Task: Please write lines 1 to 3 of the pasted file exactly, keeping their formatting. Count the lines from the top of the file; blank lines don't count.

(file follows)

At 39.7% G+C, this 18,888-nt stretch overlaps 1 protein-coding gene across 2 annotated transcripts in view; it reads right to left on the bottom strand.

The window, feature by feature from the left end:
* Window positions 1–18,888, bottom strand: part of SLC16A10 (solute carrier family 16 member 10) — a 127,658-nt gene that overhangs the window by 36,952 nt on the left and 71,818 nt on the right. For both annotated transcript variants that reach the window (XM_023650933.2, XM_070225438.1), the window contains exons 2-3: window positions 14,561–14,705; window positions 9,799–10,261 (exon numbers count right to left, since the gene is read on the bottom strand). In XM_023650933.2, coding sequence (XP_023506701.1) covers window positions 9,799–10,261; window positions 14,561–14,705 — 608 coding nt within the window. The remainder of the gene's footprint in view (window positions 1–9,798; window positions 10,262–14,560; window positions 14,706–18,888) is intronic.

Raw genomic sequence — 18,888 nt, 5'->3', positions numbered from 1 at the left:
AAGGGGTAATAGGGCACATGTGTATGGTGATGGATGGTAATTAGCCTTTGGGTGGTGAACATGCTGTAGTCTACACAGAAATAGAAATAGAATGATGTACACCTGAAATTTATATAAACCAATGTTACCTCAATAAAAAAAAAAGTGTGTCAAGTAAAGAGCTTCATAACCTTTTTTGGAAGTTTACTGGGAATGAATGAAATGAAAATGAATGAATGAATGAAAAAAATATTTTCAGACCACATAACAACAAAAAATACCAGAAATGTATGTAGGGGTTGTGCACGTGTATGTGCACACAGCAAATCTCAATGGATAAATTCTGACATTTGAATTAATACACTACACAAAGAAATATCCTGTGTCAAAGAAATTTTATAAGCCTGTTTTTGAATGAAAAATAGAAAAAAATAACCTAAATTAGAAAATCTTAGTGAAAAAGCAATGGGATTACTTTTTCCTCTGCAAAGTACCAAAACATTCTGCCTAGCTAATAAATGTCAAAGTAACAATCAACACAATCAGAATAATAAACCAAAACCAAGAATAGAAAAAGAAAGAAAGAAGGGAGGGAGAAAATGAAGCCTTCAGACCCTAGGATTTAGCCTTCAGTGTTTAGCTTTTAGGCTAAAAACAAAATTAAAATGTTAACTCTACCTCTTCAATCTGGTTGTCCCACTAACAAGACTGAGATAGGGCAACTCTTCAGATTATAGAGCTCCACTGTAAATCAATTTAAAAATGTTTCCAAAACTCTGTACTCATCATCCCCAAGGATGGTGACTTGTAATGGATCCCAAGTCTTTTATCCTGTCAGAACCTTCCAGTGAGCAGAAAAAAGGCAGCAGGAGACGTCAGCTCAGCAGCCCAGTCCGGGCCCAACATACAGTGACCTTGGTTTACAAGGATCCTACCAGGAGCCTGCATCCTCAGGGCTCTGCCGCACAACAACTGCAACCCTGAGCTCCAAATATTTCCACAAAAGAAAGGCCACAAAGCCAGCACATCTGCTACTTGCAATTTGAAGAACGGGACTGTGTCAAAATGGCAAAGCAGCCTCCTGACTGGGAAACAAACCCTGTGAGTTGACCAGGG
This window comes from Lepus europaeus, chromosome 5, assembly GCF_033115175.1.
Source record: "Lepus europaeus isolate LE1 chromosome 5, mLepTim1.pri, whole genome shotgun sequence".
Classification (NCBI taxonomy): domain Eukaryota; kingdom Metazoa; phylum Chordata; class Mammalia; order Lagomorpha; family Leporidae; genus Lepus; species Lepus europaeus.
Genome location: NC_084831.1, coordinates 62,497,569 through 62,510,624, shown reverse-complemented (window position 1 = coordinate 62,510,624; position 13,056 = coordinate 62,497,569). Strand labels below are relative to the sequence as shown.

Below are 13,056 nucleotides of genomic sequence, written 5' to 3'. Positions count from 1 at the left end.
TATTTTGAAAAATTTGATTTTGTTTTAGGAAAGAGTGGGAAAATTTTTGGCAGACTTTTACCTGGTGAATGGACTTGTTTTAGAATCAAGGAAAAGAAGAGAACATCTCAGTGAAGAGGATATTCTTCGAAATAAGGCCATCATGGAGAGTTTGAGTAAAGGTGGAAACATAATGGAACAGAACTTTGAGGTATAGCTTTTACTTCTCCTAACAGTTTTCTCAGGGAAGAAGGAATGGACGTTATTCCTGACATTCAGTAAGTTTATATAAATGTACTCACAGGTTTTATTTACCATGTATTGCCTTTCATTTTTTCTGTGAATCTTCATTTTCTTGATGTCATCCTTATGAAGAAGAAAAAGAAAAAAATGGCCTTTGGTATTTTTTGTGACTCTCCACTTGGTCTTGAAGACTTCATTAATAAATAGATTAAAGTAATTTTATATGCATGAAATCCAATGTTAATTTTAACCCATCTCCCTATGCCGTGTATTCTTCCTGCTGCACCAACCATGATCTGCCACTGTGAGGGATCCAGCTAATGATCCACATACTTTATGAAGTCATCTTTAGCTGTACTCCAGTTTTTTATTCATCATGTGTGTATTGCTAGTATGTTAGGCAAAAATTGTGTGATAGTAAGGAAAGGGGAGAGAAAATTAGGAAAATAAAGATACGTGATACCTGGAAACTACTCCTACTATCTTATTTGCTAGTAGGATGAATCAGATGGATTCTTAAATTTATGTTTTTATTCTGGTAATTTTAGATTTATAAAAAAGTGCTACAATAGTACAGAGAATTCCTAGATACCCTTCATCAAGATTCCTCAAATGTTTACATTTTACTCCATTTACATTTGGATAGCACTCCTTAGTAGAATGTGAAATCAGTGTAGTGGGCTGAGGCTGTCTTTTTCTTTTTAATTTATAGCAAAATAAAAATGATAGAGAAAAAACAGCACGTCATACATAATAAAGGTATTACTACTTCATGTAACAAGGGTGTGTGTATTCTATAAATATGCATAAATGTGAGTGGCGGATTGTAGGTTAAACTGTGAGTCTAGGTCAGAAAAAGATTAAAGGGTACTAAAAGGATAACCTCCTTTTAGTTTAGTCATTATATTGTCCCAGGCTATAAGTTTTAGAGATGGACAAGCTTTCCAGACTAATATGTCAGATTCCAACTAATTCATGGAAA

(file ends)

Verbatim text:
At 39.7% G+C, this 18,888-nt stretch overlaps 1 protein-coding gene across 2 annotated transcripts in view; it reads right to left on the bottom strand.

The window, feature by feature from the left end:
* Window positions 1–18,888, bottom strand: part of SLC16A10 (solute carrier family 16 member 10) — a 127,658-nt gene that overhangs the window by 36,952 nt on the left and 71,818 nt on the right. For both annotated transcript variants that reach the window (XM_023650933.2, XM_070225438.1), the window contains exons 2-3: window positions 14,561–14,705; window positions 9,799–10,261 (exon numbers count right to left, since the gene is read on the bottom strand). In XM_023650933.2, coding sequence (XP_023506701.1) covers window positions 9,799–10,261; window positions 14,561–14,705 — 608 coding nt within the window. The remainder of the gene's footprint in view (window positions 1–9,798; window positions 10,262–14,560; window positions 14,706–18,888) is intronic.